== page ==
I have some photos of some dead animals, some are disturbing, I do not want to post without checking first. Is there a special place to post them???
I think if they will likely upset people, then make the observations photo-less? The obs will be casual, but that is fine… all obs can be used by researchers regardless of “research grade” or not. Or maybe you can host the image elsewhere and provide a link in the description, with a suitable warning of course!
Another possibility, if they aren’t TOO bad, is to put a closeup photo of a part that doesn’t upset, such as the tail, or a foot, or fur on the back etc, as the first photo, then the questionable ones as #2+… and put a warning in the description that it is of a dead animal, and that it might be disturbing. That way it doesn’t just hit the observer flicking through needs ID obs, they have to explicitly “open” the images that will offend.
Most iNatters are well aware that death is part of the natural world, but there will always be those that can’t handle it.If you post the obs with the photos, make sure you are around to respond to any complaints or suggestions that might be made.
This is of course just my way of thinking as a felow iNatter, do consider the ideas put forward by others, especially those from staff or devs
Just post it.
There are a lot of pictures of dead animals/roadkill on iNat. If you feel bad about it, make the first picture a warning sign so people won’t scroll through the images unless they want to: https://inaturalist.ca/observations/4512070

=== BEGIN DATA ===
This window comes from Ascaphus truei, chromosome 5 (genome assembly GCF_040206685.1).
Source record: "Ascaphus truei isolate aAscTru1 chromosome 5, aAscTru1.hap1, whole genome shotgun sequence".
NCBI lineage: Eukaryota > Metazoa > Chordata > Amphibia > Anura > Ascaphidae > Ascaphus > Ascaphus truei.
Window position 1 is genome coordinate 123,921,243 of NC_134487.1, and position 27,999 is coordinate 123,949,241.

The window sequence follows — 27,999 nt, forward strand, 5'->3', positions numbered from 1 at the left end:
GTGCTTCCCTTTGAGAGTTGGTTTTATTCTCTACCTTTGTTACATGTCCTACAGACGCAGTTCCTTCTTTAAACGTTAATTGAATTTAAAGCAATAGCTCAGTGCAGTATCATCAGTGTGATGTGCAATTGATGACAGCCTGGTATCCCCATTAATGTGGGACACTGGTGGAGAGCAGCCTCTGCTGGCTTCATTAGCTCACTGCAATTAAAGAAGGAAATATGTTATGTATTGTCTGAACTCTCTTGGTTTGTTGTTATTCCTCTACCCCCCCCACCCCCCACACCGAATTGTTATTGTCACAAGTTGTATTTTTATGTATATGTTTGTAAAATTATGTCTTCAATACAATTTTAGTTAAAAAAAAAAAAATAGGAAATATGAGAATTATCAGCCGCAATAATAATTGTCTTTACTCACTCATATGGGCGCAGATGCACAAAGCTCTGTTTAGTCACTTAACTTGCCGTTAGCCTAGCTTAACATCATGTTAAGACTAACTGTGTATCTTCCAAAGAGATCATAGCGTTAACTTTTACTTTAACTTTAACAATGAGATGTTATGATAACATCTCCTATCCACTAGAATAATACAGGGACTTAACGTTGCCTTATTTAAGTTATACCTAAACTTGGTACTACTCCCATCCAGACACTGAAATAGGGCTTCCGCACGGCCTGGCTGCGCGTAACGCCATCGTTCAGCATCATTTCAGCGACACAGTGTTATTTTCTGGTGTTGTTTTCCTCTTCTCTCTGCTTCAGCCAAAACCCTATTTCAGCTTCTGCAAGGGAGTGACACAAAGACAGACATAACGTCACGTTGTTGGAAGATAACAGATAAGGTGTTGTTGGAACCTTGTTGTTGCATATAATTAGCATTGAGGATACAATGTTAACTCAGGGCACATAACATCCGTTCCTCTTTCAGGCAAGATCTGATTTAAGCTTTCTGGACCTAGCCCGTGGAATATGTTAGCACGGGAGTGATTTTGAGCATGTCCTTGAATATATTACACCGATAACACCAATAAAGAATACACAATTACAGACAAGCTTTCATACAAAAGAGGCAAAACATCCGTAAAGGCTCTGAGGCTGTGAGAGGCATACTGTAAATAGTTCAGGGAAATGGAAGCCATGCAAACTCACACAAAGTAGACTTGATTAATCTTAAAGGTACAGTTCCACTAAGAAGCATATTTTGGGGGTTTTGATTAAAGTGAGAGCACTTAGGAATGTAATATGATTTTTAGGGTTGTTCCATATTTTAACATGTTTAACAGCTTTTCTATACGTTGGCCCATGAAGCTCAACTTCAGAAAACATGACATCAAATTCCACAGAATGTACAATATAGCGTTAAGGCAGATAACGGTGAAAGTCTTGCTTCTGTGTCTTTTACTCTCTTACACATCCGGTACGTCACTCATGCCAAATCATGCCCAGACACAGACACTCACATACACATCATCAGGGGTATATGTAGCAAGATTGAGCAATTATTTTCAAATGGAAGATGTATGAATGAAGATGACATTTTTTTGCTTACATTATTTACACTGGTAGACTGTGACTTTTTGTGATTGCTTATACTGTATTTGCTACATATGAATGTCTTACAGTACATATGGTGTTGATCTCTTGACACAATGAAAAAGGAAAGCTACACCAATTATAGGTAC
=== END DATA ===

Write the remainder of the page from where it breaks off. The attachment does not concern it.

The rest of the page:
Here’s the general commentary on dead animals from the community guidelines:
Images of dead or dismembered animals. While we do not endorse killing or fatally injuring animals just for the sake of contributing to iNaturalist, as naturalists we all encounter such scenes in our explorations, for example in the form of road kill and recent predation events (including predation by humans). While these kinds of images can be disturbing for some people, they can also be interesting, and provide the same kind of scientifically relevant occurrence data as an image of a living creature. Very often they demonstrate some aspect of the life history of the organisms involved, or may even provide information relevant to the conservation of the organism in question. https://www.inaturalist.org/pages/community+guidelines
That said, I do think kiwifergus’s idea of posting a less disturbing image as the first photo and a note explaining that subsequent photos may be disturbing is the way to go.
I agree, posting a less gruesome picture as the first one and leaving a potential warning in the comments is a good approach. Some types of dead animal observations could actually be quite valuable if someone is interested in topics like predation (either by native species or maybe tracking mortality due to invasive species like rats or cats) or mortality caused by humans (roadkill, bycatch, etc.). Those are important conservation issues, so even if the pics might be a little uncomfortable, the data are potentially important enough to warrant it!
Data about animal mortality are really important, I manage a project on roadkill and it is very important to have observations with photographs, that is observations where the species is officially recognized or recognizable, to perform statistical analyses and analize the factors that increase or decrease mortality for each species: that can happen only if photographs are posted. If you think you could affect someone, please post a first warning image, as already suggested.